On Adventure: A Letter To My Children

JackGiantSlayer
[Someday, perhaps, I will have children. But today I am just flipping the page on twenty-one years, and there is already so much I want to tell them and can’t yet. Here where I stand on the threshold of adulthood, looking back on aspirations and ahead towards all the bends in the road, I want to say a few words about adventure, so they will know that I was young once, and boisterous, and learning so tremulously to trust that what is ahead must be even better than all that has been behind. I will write a letter…]

My Dear Children,

You want to kill a dragon with your own two hands and a sword that gleams like a stroke of light. I know you do.

You want to set off over mountains hatted in mist and recover the golden hoards of kings. You want to sprout the magic beans and chase a splendid princess right into the heart of an adventure. You want to press through the wardrobe and shatter the wand in the hands of the witch, and go thundering after the white stag of wishes in the forest of forgotten things. You want get your hands on the giant’s heart. You want to come home cradled in an eagle’s talons. You want to take a little coracle over the white wall of foam at the end of the world.

Me too.

CliffJumpingAnd there is more. At the brink of waterfalls and in the hills over the river, we get a little wild, don’t we? You all want to go hurtling right through, to the far side of sanity and fences, with your hearts like songbirds. You want to plant your feet on a rock no other bared, leathery feet have hugged, and look down with scorn on ordinary things. Me too. We want to flip our boats into the shock of cold, and chase the current and work our immaculate lungs and flaunt the fabulous mystery of our being like we earned it.

This is not to say you are not afraid of anything. For you are, aren’t you? You are afraid of growing rich and respectable and predictable and doing things according to form and custom. You are afraid you might grow old and give up on the dangerous business of stepping outside your door. You are afraid you might stop going on adventures.

Me too. I am afraid you might do that. Please don’t.

You are getting old enough to see that the grim world is full of people coming and going with harried scowls, not-believing in fairytales. People who see drudgery and inconvenience where they should see hazardous journeys with treasures at the finish line. You laugh at them now. “Adults,” you say, and you shake your head, as though that explains everything.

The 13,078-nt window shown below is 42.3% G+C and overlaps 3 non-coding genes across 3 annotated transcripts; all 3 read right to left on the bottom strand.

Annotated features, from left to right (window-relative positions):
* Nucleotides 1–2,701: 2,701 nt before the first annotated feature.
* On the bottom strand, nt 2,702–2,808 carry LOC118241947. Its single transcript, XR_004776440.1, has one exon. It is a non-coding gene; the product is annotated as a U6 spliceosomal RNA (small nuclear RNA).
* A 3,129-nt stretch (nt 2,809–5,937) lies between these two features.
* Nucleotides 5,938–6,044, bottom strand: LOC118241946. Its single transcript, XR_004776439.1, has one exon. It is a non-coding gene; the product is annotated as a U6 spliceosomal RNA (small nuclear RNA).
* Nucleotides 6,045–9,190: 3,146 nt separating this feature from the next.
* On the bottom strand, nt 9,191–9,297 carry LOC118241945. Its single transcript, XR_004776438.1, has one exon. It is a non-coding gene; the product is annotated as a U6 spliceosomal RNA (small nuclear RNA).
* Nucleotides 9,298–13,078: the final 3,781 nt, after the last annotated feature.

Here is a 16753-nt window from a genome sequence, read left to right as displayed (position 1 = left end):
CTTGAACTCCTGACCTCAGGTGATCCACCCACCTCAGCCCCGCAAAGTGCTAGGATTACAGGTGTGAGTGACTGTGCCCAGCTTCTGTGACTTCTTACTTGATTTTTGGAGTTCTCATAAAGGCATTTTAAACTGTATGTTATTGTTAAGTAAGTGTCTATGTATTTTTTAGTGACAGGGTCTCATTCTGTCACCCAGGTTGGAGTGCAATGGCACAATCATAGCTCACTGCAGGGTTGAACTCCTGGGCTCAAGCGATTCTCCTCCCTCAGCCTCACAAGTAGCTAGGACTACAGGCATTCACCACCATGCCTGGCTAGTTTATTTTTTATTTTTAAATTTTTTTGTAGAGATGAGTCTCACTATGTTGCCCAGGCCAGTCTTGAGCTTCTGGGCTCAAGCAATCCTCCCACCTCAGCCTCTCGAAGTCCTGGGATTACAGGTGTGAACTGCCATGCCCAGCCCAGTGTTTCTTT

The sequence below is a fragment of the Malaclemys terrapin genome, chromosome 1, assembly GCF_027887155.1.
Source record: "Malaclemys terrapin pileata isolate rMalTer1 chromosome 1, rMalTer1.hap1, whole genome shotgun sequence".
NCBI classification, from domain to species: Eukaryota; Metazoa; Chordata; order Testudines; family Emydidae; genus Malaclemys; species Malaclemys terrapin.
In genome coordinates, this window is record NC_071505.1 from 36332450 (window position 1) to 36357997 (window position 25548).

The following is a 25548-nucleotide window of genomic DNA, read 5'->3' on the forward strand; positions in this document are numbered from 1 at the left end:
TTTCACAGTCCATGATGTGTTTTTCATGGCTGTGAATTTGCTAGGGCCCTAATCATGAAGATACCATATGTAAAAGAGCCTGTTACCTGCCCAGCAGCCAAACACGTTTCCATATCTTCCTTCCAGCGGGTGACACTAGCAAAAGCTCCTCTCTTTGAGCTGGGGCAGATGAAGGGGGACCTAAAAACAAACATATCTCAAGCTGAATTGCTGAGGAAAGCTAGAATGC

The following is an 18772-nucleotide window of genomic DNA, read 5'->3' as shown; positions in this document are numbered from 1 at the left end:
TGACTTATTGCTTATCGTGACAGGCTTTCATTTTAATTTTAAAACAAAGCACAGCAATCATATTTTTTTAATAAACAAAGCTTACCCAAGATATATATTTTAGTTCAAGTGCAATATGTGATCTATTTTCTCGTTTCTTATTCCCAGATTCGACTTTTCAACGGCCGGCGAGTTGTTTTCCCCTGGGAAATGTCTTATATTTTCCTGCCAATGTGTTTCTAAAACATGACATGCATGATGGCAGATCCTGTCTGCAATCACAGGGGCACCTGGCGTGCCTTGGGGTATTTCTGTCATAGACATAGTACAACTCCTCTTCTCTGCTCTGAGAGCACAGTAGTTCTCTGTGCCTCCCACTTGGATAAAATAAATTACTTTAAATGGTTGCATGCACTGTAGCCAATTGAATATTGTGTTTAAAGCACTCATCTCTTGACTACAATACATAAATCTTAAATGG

But my children, here I am, blowing the lights off my 21st birthday cake. And I was like you, such a little while ago, with youth laid out before me like an eternity of possibility. Now, there is no standard by which I’m not an adult.

And the grey, sagging woman behind the cash register at the grocery store was like us once, though one look at her now will tell you she doesn’t believe in fairies anymore. Do you suppose the black-suited businessman at the bus-stop, who goes babbling angry words into the mouthpiece hanging off his ear, has quite forgotten that he once wanted to put a black arrow into the armpit of a firedrake, and save a whole terrified village?

The poison of the age is more potent than you think.

For some, it looks like a hope of comfort which turns into fear, and eyes closing to the war around. And if you never look out the window, you will forget about adventures altogether, and perhaps it will quite slip your mind that somewhere a princess needs rescuing.

For some, fear makes friends with arrogance, and swells into a golden idol. And a man who goes chasing after the green dollars has hardly got time to comb the rugged crags for the giant’s heart.

Children, sometimes a sorrow comes in that blacks out the sun. And today you are untouched by any such thing, but maybe one day you’ll go to sleep and hope you never wake up again.

There are so many ways to settle. And whether it’s settling for security or settling for selfishness, or settling for sadness, if you settle down for what there is, you will never get out to the way things ought to be. And this world is a mighty dull place if you stop going to war.

Yes, you’ll grow up and learn a great many things. And you’ll learn that fairies aren’t real and neither is the wild white stag, and the knights are no more, as the old song says, and the dragons are dead.

But you already know these things. You were never really fooled into thinking that the stories are true in the sense that they actually happened. What then do we mean when we say you’ll stop believing in them? What do you mean when you make fun of adults who complain about cold weather and ice on the roads, and thunderstorms and unexpected guests?

Simply that the world has grown grey to their eyes, and commonplace, and ceased to be a perilous countryside where quests are waiting to be embarked upon.

But that can be fixed. “This world,” said G.K. Chesterton, “can be made beautiful again by beholding it as a battlefield.